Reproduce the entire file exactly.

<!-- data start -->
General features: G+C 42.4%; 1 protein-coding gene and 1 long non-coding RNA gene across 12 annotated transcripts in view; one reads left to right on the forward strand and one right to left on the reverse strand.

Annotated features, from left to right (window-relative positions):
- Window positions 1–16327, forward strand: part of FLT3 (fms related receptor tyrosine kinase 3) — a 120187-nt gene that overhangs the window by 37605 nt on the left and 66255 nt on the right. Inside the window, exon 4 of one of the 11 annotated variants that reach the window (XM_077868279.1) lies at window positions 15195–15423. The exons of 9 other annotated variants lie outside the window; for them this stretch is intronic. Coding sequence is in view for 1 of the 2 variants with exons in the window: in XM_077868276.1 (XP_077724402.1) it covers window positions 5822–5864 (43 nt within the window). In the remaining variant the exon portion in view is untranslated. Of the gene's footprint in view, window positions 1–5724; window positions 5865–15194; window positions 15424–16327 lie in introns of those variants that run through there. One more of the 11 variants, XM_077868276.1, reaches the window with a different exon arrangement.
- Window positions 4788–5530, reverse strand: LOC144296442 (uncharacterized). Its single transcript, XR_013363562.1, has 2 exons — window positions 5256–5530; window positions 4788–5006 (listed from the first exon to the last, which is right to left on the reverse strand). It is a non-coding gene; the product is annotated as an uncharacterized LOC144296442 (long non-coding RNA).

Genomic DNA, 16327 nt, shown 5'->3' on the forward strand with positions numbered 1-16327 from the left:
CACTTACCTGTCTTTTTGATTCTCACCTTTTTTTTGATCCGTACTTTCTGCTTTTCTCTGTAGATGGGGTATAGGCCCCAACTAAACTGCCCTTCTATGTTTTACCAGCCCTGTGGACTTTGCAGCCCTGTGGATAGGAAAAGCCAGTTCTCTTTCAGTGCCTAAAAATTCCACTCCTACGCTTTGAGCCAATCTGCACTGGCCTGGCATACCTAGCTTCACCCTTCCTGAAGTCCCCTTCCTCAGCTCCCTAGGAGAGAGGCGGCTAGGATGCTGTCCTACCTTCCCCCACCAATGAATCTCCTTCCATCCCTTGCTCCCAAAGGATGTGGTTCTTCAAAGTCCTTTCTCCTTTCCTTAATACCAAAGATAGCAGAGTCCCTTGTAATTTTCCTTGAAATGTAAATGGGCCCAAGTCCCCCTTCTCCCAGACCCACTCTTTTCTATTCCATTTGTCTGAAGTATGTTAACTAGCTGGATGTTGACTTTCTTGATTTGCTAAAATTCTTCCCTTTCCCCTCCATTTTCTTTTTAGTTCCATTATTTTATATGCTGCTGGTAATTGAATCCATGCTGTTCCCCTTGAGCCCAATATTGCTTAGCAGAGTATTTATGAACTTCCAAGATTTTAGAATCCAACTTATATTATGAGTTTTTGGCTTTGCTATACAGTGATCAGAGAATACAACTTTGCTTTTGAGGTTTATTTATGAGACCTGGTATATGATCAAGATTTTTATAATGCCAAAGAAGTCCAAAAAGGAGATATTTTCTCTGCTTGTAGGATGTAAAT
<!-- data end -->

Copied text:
General features: G+C 42.4%; 1 protein-coding gene and 1 long non-coding RNA gene across 12 annotated transcripts in view; one reads left to right on the forward strand and one right to left on the reverse strand.

Annotated features, from left to right (window-relative positions):
- Window positions 1–16327, forward strand: part of FLT3 (fms related receptor tyrosine kinase 3) — a 120187-nt gene that overhangs the window by 37605 nt on the left and 66255 nt on the right. Inside the window, exon 4 of one of the 11 annotated variants that reach the window (XM_077868279.1) lies at window positions 15195–15423. The exons of 9 other annotated variants lie outside the window; for them this stretch is intronic. Coding sequence is in view for 1 of the 2 variants with exons in the window: in XM_077868276.1 (XP_077724402.1) it covers window positions 5822–5864 (43 nt within the window). In the remaining variant the exon portion in view is untranslated. Of the gene's footprint in view, window positions 1–5724; window positions 5865–15194; window positions 15424–16327 lie in introns of those variants that run through there. One more of the 11 variants, XM_077868276.1, reaches the window with a different exon arrangement.
- Window positions 4788–5530, reverse strand: LOC144296442 (uncharacterized). Its single transcript, XR_013363562.1, has 2 exons — window positions 5256–5530; window positions 4788–5006 (listed from the first exon to the last, which is right to left on the reverse strand). It is a non-coding gene; the product is annotated as an uncharacterized LOC144296442 (long non-coding RNA).

Genomic DNA, 16327 nt, shown 5'->3' on the forward strand with positions numbered 1-16327 from the left:
CACTTACCTGTCTTTTTGATTCTCACCTTTTTTTTGATCCGTACTTTCTGCTTTTCTCTGTAGATGGGGTATAGGCCCCAACTAAACTGCCCTTCTATGTTTTACCAGCCCTGTGGACTTTGCAGCCCTGTGGATAGGAAAAGCCAGTTCTCTTTCAGTGCCTAAAAATTCCACTCCTACGCTTTGAGCCAATCTGCACTGGCCTGGCATACCTAGCTTCACCCTTCCTGAAGTCCCCTTCCTCAGCTCCCTAGGAGAGAGGCGGCTAGGATGCTGTCCTACCTTCCCCCACCAATGAATCTCCTTCCATCCCTTGCTCCCAAAGGATGTGGTTCTTCAAAGTCCTTTCTCCTTTCCTTAATACCAAAGATAGCAGAGTCCCTTGTAATTTTCCTTGAAATGTAAATGGGCCCAAGTCCCCCTTCTCCCAGACCCACTCTTTTCTATTCCATTTGTCTGAAGTATGTTAACTAGCTGGATGTTGACTTTCTTGATTTGCTAAAATTCTTCCCTTTCCCCTCCATTTTCTTTTTAGTTCCATTATTTTATATGCTGCTGGTAATTGAATCCATGCTGTTCCCCTTGAGCCCAATATTGCTTAGCAGAGTATTTATGAACTTCCAAGATTTTAGAATCCAACTTATATTATGAGTTTTTGGCTTTGCTATACAGTGATCAGAGAATACAACTTTGCTTTTGAGGTTTATTTATGAGACCTGGTATATGATCAAGATTTTTATAATGCCAAAGAAGTCCAAAAAGGAGATATTTTCTCTGCTTGTAGGATGTAAAT